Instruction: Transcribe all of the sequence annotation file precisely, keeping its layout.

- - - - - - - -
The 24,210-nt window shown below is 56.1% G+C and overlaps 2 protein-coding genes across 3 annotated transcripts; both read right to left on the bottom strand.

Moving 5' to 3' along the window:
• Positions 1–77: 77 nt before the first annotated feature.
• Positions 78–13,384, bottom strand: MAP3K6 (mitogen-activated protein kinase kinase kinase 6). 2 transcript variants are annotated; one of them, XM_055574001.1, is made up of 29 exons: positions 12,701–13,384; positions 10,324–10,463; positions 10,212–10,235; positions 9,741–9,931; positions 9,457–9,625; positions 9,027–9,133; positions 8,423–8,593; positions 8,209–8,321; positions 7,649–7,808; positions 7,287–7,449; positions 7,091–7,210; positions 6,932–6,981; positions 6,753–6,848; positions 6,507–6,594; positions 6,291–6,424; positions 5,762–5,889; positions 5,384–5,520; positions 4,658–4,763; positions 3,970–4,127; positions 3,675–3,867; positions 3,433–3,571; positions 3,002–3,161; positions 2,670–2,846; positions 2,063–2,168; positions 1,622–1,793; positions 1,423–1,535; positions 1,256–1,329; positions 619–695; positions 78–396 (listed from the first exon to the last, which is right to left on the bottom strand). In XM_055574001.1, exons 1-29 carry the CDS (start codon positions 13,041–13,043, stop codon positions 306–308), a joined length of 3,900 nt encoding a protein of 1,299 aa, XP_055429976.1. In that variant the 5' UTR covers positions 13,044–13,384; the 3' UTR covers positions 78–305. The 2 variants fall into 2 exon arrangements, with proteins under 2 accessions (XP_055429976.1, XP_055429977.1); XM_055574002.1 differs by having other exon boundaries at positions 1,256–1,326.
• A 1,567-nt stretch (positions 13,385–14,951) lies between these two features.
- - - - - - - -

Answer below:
The 24,210-nt window shown below is 56.1% G+C and overlaps 2 protein-coding genes across 3 annotated transcripts; both read right to left on the bottom strand.

Moving 5' to 3' along the window:
• Positions 1–77: 77 nt before the first annotated feature.
• Positions 78–13,384, bottom strand: MAP3K6 (mitogen-activated protein kinase kinase kinase 6). 2 transcript variants are annotated; one of them, XM_055574001.1, is made up of 29 exons: positions 12,701–13,384; positions 10,324–10,463; positions 10,212–10,235; positions 9,741–9,931; positions 9,457–9,625; positions 9,027–9,133; positions 8,423–8,593; positions 8,209–8,321; positions 7,649–7,808; positions 7,287–7,449; positions 7,091–7,210; positions 6,932–6,981; positions 6,753–6,848; positions 6,507–6,594; positions 6,291–6,424; positions 5,762–5,889; positions 5,384–5,520; positions 4,658–4,763; positions 3,970–4,127; positions 3,675–3,867; positions 3,433–3,571; positions 3,002–3,161; positions 2,670–2,846; positions 2,063–2,168; positions 1,622–1,793; positions 1,423–1,535; positions 1,256–1,329; positions 619–695; positions 78–396 (listed from the first exon to the last, which is right to left on the bottom strand). In XM_055574001.1, exons 1-29 carry the CDS (start codon positions 13,041–13,043, stop codon positions 306–308), a joined length of 3,900 nt encoding a protein of 1,299 aa, XP_055429976.1. In that variant the 5' UTR covers positions 13,044–13,384; the 3' UTR covers positions 78–305. The 2 variants fall into 2 exon arrangements, with proteins under 2 accessions (XP_055429976.1, XP_055429977.1); XM_055574002.1 differs by having other exon boundaries at positions 1,256–1,326.
• A 1,567-nt stretch (positions 13,385–14,951) lies between these two features.